Every overheated, uncomfortable body moves in unison as the subway shudders and accelerates or grinds to a halt, waving together like so many ungainly stalks of grass.
We attempt to keep polite social space between us.
When one stumbles, bumping all their neighbors while grasping with sweaty hand for the pole, mumbling apologies and righting themselves, smoothing wrinkles and reinserting headphones, we imperceptibly nod with tightly pressed lips hinting at a familiar camaraderie. We’ve been there. 
Though we are all trying to willfully ignore everyone else, we are embarrassed for the person, just for a moment.
But by the time the doors open and hot, sticky air pours into the car, we have long forgotten and returned to our bubbles lit with a ubiquitous, faint blue glow.
Newcomers load in, and we make room and begin the sweaty shuffle anew without ever even looking up.

Vegan Summer Fruit and Coconut Cake | La Pêche Fraîche

Alright, now for an important soapbox-y aside.

I titled this post “mêlé”—mixed—for the decoration of this cake, and I started composing it long before nightmares unfolded in Charlottesville and Barcelona and Cambrils and Alcanar.
Let me be clear as day: there is no room for mixed reactions to these events.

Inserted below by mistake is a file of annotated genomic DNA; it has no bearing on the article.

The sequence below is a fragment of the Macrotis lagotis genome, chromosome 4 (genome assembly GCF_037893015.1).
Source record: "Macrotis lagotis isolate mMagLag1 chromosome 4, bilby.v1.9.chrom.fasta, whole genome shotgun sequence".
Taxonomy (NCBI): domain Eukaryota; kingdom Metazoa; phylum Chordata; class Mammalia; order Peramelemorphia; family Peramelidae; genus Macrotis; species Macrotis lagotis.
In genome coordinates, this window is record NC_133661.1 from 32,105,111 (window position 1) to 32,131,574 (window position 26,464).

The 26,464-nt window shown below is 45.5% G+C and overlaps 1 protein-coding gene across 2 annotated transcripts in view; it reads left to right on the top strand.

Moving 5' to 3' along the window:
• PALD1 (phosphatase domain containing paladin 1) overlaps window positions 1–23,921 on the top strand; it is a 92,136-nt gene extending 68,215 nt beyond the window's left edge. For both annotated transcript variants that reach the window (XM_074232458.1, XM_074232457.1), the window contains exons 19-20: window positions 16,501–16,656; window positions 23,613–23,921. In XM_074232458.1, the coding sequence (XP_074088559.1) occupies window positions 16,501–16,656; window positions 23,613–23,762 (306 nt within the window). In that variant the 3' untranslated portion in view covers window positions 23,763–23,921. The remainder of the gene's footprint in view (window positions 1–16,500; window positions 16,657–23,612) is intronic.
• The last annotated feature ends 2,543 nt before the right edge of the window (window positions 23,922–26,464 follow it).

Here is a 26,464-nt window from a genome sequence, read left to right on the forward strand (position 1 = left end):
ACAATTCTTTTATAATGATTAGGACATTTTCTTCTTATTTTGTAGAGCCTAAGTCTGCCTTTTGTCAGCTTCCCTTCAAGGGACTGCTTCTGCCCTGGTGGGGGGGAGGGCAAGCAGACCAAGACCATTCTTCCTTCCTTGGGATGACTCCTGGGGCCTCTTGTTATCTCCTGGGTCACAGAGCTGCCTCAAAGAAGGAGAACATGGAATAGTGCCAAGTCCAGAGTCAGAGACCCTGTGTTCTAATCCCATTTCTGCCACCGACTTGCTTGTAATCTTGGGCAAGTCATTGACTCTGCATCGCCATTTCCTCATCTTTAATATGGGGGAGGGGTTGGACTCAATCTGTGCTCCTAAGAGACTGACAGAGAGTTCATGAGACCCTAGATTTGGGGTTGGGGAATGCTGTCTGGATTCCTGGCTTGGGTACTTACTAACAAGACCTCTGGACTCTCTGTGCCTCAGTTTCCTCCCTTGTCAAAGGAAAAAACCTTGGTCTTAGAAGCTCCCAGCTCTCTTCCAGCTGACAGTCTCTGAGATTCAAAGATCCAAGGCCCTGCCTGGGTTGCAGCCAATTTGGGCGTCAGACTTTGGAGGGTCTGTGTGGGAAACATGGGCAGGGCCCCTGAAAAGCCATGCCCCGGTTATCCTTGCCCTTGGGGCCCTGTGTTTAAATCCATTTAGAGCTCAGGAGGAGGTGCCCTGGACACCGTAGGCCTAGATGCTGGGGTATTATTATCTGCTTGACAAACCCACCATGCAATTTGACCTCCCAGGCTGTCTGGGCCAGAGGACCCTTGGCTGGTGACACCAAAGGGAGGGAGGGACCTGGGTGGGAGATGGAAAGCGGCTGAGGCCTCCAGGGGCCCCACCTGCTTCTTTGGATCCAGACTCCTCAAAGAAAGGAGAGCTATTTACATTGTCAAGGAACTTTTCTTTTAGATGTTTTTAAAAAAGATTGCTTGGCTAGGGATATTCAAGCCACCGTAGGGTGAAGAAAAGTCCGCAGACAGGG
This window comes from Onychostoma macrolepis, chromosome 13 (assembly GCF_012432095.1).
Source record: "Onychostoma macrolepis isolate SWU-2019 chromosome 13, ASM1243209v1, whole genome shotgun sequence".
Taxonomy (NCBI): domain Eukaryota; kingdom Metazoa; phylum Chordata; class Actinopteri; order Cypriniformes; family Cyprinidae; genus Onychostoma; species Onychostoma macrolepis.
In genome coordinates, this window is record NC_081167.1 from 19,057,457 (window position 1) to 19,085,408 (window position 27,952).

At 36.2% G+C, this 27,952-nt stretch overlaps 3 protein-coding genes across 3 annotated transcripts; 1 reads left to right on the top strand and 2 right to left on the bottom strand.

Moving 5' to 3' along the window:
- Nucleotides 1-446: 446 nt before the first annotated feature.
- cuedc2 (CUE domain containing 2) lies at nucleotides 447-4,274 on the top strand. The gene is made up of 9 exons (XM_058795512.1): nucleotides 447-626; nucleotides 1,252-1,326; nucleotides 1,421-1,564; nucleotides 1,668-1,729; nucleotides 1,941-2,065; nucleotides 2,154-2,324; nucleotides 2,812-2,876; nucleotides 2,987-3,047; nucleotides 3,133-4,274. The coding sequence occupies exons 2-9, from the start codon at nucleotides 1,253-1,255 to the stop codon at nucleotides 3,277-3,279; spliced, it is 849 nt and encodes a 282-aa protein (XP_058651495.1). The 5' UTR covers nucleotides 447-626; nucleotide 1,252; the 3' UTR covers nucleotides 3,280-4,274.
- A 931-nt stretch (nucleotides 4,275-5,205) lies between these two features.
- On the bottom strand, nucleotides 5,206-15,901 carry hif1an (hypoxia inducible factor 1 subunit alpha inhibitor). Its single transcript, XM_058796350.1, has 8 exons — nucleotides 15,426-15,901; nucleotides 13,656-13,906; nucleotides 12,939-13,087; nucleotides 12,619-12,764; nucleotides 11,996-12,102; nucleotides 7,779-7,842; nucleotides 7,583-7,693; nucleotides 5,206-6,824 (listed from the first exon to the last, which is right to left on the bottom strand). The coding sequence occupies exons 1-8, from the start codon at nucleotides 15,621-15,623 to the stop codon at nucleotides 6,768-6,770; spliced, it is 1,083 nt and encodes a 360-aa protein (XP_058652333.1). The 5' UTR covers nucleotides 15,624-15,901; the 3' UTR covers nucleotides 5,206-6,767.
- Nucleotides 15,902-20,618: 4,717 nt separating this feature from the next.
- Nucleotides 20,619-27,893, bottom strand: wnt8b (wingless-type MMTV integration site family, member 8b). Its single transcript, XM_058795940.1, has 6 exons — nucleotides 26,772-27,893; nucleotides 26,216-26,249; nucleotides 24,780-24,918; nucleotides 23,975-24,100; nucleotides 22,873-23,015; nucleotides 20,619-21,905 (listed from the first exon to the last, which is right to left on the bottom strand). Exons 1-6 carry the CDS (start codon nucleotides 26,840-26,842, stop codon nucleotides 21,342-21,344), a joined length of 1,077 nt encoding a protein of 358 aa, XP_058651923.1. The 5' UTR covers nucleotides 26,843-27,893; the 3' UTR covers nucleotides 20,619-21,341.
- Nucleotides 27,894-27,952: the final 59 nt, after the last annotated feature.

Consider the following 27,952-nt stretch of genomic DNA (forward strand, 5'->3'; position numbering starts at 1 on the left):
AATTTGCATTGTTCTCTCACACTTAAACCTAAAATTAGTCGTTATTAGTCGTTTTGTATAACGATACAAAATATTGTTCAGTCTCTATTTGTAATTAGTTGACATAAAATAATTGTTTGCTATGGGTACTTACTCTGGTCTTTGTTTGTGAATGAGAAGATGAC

There is no excuse for mixed reactions to these attacks. Our president’s inability to condemn hatred and bigotry, his choice of wavering and mixed reactions, is astounding, even at this point when we thought he could sink no lower.
You cannot morally equivocate hate-filled terrorist groups with non-terrorist ones.
Murder and violence, while both reprehensible, are not equivalent.
I will not make space for Nazi-sympathizers or ISIS-sympathizers in my life or on my web page. It is a disappointment every day of my damn life that America put an incompetent white-supremacist-apologist in the White House.
By the way, if you think there is a difference between a White Christian group that wants annihilation of all others and a Muslim group that wants the same—that the former can have good people as its members and the latter cannot—your racism is showing.
(And for the record, I don’t think either has good people: there are no “good” Nazis. There are no good terrorists, period.)

My heart breaks. Over and over, into a million pieces, even as my resolve strengthens.
I am begging the universe to manifest a peaceful world.
In the meantime, be nice to everyone. Condemn hate, loudly, and often.
Count the days to 2018. Count the days to 2020.

Vegan Summer Fruit and Coconut Cake | La Pêche Fraîche

Miguel-Anxo Murado wrote a mournful piece called “When Terror Came to Barcelona” in the NYT and quoted George Orwell:

“If you can feel that staying human is worth while, even when it can’t have any result whatever, you’ve beaten them.”

Vegan Summer Fruit and Coconut Cake | La Pêche Fraîche

Here’s a cake best shared with friends, a cake that is good to the earth and kind to all living beings.
Especially kind to the living beings who get a taste…!
No animal products whatsoever, and they’re not missed in the least.